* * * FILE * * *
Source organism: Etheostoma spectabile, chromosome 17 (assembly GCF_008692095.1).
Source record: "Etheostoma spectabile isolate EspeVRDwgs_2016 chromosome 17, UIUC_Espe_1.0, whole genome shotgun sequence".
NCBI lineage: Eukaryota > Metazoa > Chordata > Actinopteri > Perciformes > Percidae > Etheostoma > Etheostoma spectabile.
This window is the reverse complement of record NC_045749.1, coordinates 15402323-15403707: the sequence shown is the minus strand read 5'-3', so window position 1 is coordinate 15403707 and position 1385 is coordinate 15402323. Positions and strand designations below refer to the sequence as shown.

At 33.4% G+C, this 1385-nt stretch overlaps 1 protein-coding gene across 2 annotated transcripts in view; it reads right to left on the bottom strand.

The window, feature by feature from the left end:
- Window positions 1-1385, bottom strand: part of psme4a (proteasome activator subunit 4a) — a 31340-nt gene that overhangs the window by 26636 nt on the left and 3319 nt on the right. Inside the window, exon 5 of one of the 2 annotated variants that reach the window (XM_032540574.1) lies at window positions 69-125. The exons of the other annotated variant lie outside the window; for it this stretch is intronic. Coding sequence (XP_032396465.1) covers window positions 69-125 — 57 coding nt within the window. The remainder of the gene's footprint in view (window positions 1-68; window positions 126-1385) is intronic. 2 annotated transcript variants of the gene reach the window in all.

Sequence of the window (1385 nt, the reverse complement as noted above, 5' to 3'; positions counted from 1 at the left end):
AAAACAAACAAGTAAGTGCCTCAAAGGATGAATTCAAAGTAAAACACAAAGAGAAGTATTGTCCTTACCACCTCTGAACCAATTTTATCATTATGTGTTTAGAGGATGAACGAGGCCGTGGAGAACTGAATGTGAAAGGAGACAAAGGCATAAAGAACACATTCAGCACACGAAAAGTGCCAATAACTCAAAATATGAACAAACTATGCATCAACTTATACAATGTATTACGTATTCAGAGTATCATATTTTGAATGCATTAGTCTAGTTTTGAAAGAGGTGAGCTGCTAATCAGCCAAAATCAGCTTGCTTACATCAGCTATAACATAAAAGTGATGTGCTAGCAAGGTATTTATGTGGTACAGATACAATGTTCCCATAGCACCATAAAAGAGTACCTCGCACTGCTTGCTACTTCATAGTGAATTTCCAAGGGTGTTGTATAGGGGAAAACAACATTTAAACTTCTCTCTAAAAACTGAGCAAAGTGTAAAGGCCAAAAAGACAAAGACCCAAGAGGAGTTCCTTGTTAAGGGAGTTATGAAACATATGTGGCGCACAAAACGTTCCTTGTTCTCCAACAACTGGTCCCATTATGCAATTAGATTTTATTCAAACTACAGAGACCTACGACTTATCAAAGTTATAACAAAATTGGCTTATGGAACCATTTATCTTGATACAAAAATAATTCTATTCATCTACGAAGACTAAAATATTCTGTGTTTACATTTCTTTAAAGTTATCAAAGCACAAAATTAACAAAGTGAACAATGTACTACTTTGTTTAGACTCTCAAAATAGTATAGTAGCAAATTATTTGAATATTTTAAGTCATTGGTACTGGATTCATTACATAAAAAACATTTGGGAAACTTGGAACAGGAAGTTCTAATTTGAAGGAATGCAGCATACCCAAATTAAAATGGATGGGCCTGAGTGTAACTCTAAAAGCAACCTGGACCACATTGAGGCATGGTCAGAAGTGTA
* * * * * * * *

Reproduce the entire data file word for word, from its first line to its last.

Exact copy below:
Source organism: Etheostoma spectabile, chromosome 17 (assembly GCF_008692095.1).
Source record: "Etheostoma spectabile isolate EspeVRDwgs_2016 chromosome 17, UIUC_Espe_1.0, whole genome shotgun sequence".
NCBI lineage: Eukaryota > Metazoa > Chordata > Actinopteri > Perciformes > Percidae > Etheostoma > Etheostoma spectabile.
This window is the reverse complement of record NC_045749.1, coordinates 15402323-15403707: the sequence shown is the minus strand read 5'-3', so window position 1 is coordinate 15403707 and position 1385 is coordinate 15402323. Positions and strand designations below refer to the sequence as shown.

At 33.4% G+C, this 1385-nt stretch overlaps 1 protein-coding gene across 2 annotated transcripts in view; it reads right to left on the bottom strand.

The window, feature by feature from the left end:
- Window positions 1-1385, bottom strand: part of psme4a (proteasome activator subunit 4a) — a 31340-nt gene that overhangs the window by 26636 nt on the left and 3319 nt on the right. Inside the window, exon 5 of one of the 2 annotated variants that reach the window (XM_032540574.1) lies at window positions 69-125. The exons of the other annotated variant lie outside the window; for it this stretch is intronic. Coding sequence (XP_032396465.1) covers window positions 69-125 — 57 coding nt within the window. The remainder of the gene's footprint in view (window positions 1-68; window positions 126-1385) is intronic. 2 annotated transcript variants of the gene reach the window in all.

Sequence of the window (1385 nt, the reverse complement as noted above, 5' to 3'; positions counted from 1 at the left end):
AAAACAAACAAGTAAGTGCCTCAAAGGATGAATTCAAAGTAAAACACAAAGAGAAGTATTGTCCTTACCACCTCTGAACCAATTTTATCATTATGTGTTTAGAGGATGAACGAGGCCGTGGAGAACTGAATGTGAAAGGAGACAAAGGCATAAAGAACACATTCAGCACACGAAAAGTGCCAATAACTCAAAATATGAACAAACTATGCATCAACTTATACAATGTATTACGTATTCAGAGTATCATATTTTGAATGCATTAGTCTAGTTTTGAAAGAGGTGAGCTGCTAATCAGCCAAAATCAGCTTGCTTACATCAGCTATAACATAAAAGTGATGTGCTAGCAAGGTATTTATGTGGTACAGATACAATGTTCCCATAGCACCATAAAAGAGTACCTCGCACTGCTTGCTACTTCATAGTGAATTTCCAAGGGTGTTGTATAGGGGAAAACAACATTTAAACTTCTCTCTAAAAACTGAGCAAAGTGTAAAGGCCAAAAAGACAAAGACCCAAGAGGAGTTCCTTGTTAAGGGAGTTATGAAACATATGTGGCGCACAAAACGTTCCTTGTTCTCCAACAACTGGTCCCATTATGCAATTAGATTTTATTCAAACTACAGAGACCTACGACTTATCAAAGTTATAACAAAATTGGCTTATGGAACCATTTATCTTGATACAAAAATAATTCTATTCATCTACGAAGACTAAAATATTCTGTGTTTACATTTCTTTAAAGTTATCAAAGCACAAAATTAACAAAGTGAACAATGTACTACTTTGTTTAGACTCTCAAAATAGTATAGTAGCAAATTATTTGAATATTTTAAGTCATTGGTACTGGATTCATTACATAAAAAACATTTGGGAAACTTGGAACAGGAAGTTCTAATTTGAAGGAATGCAGCATACCCAAATTAAAATGGATGGGCCTGAGTGTAACTCTAAAAGCAACCTGGACCACATTGAGGCATGGTCAGAAGTGTA